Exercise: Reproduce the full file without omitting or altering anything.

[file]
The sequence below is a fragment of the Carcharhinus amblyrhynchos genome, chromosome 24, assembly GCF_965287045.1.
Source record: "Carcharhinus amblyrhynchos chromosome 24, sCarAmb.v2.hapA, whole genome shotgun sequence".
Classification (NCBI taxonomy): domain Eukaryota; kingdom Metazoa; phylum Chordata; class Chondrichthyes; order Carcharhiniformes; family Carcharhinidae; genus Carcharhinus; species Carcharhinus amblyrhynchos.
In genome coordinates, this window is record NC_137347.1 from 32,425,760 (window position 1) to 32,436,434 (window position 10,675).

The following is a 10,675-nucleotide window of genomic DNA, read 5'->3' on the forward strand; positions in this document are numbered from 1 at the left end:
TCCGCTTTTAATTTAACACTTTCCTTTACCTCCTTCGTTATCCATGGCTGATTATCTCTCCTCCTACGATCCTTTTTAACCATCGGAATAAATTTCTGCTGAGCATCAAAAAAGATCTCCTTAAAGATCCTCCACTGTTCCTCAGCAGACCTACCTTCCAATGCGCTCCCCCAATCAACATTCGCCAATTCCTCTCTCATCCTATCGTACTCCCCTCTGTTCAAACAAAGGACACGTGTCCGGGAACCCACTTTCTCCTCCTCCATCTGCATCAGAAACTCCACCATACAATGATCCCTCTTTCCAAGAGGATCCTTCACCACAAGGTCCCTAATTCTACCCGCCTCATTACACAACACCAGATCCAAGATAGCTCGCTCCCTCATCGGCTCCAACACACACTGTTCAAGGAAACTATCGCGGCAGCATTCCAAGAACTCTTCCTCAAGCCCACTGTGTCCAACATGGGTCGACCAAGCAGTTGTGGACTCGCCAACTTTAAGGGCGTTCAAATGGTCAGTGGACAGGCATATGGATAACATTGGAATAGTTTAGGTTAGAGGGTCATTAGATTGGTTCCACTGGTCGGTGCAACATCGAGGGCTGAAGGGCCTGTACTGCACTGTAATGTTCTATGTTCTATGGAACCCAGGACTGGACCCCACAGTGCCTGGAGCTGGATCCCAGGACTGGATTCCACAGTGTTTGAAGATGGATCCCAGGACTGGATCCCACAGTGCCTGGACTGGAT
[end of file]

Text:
The sequence below is a fragment of the Carcharhinus amblyrhynchos genome, chromosome 24, assembly GCF_965287045.1.
Source record: "Carcharhinus amblyrhynchos chromosome 24, sCarAmb.v2.hapA, whole genome shotgun sequence".
Classification (NCBI taxonomy): domain Eukaryota; kingdom Metazoa; phylum Chordata; class Chondrichthyes; order Carcharhiniformes; family Carcharhinidae; genus Carcharhinus; species Carcharhinus amblyrhynchos.
In genome coordinates, this window is record NC_137347.1 from 32,425,760 (window position 1) to 32,436,434 (window position 10,675).

The following is a 10,675-nucleotide window of genomic DNA, read 5'->3' on the forward strand; positions in this document are numbered from 1 at the left end:
TCCGCTTTTAATTTAACACTTTCCTTTACCTCCTTCGTTATCCATGGCTGATTATCTCTCCTCCTACGATCCTTTTTAACCATCGGAATAAATTTCTGCTGAGCATCAAAAAAGATCTCCTTAAAGATCCTCCACTGTTCCTCAGCAGACCTACCTTCCAATGCGCTCCCCCAATCAACATTCGCCAATTCCTCTCTCATCCTATCGTACTCCCCTCTGTTCAAACAAAGGACACGTGTCCGGGAACCCACTTTCTCCTCCTCCATCTGCATCAGAAACTCCACCATACAATGATCCCTCTTTCCAAGAGGATCCTTCACCACAAGGTCCCTAATTCTACCCGCCTCATTACACAACACCAGATCCAAGATAGCTCGCTCCCTCATCGGCTCCAACACACACTGTTCAAGGAAACTATCGCGGCAGCATTCCAAGAACTCTTCCTCAAGCCCACTGTGTCCAACATGGGTCGACCAAGCAGTTGTGGACTCGCCAACTTTAAGGGCGTTCAAATGGTCAGTGGACAGGCATATGGATAACATTGGAATAGTTTAGGTTAGAGGGTCATTAGATTGGTTCCACTGGTCGGTGCAACATCGAGGGCTGAAGGGCCTGTACTGCACTGTAATGTTCTATGTTCTATGGAACCCAGGACTGGACCCCACAGTGCCTGGAGCTGGATCCCAGGACTGGATTCCACAGTGTTTGAAGATGGATCCCAGGACTGGATCCCACAGTGCCTGGACTGGAT